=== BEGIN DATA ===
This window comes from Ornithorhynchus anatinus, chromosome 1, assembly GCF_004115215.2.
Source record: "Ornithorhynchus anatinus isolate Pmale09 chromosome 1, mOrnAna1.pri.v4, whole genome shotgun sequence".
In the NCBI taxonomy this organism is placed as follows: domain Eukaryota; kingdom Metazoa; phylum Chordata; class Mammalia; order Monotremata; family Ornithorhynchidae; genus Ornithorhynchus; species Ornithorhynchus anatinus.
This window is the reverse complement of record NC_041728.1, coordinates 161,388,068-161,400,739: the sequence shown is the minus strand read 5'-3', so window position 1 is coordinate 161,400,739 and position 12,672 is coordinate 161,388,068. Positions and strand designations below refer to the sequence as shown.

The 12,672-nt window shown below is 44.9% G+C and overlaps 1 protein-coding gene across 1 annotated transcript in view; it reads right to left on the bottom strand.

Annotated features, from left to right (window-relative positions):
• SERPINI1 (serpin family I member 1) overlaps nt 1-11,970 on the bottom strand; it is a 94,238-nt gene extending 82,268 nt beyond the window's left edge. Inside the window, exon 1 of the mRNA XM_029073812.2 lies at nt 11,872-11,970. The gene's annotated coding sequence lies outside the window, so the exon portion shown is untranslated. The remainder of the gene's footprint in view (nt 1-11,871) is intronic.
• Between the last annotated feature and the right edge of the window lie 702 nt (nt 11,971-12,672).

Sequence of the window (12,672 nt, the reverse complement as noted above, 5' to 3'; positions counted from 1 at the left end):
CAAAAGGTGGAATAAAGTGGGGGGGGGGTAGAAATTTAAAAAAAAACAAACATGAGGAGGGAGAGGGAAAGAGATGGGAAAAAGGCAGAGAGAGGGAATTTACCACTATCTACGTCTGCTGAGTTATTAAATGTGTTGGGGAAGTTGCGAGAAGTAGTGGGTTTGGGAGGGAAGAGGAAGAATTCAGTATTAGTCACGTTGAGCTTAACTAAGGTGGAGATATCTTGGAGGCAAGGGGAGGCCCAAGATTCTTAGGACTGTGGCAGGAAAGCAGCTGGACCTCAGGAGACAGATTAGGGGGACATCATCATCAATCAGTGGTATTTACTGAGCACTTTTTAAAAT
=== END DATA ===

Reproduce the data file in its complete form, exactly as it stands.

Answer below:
This window comes from Ornithorhynchus anatinus, chromosome 1, assembly GCF_004115215.2.
Source record: "Ornithorhynchus anatinus isolate Pmale09 chromosome 1, mOrnAna1.pri.v4, whole genome shotgun sequence".
In the NCBI taxonomy this organism is placed as follows: domain Eukaryota; kingdom Metazoa; phylum Chordata; class Mammalia; order Monotremata; family Ornithorhynchidae; genus Ornithorhynchus; species Ornithorhynchus anatinus.
This window is the reverse complement of record NC_041728.1, coordinates 161,388,068-161,400,739: the sequence shown is the minus strand read 5'-3', so window position 1 is coordinate 161,400,739 and position 12,672 is coordinate 161,388,068. Positions and strand designations below refer to the sequence as shown.

The 12,672-nt window shown below is 44.9% G+C and overlaps 1 protein-coding gene across 1 annotated transcript in view; it reads right to left on the bottom strand.

Annotated features, from left to right (window-relative positions):
• SERPINI1 (serpin family I member 1) overlaps nt 1-11,970 on the bottom strand; it is a 94,238-nt gene extending 82,268 nt beyond the window's left edge. Inside the window, exon 1 of the mRNA XM_029073812.2 lies at nt 11,872-11,970. The gene's annotated coding sequence lies outside the window, so the exon portion shown is untranslated. The remainder of the gene's footprint in view (nt 1-11,871) is intronic.
• Between the last annotated feature and the right edge of the window lie 702 nt (nt 11,971-12,672).

Sequence of the window (12,672 nt, the reverse complement as noted above, 5' to 3'; positions counted from 1 at the left end):
CAAAAGGTGGAATAAAGTGGGGGGGGGGTAGAAATTTAAAAAAAAACAAACATGAGGAGGGAGAGGGAAAGAGATGGGAAAAAGGCAGAGAGAGGGAATTTACCACTATCTACGTCTGCTGAGTTATTAAATGTGTTGGGGAAGTTGCGAGAAGTAGTGGGTTTGGGAGGGAAGAGGAAGAATTCAGTATTAGTCACGTTGAGCTTAACTAAGGTGGAGATATCTTGGAGGCAAGGGGAGGCCCAAGATTCTTAGGACTGTGGCAGGAAAGCAGCTGGACCTCAGGAGACAGATTAGGGGGACATCATCATCAATCAGTGGTATTTACTGAGCACTTTTTAAAAT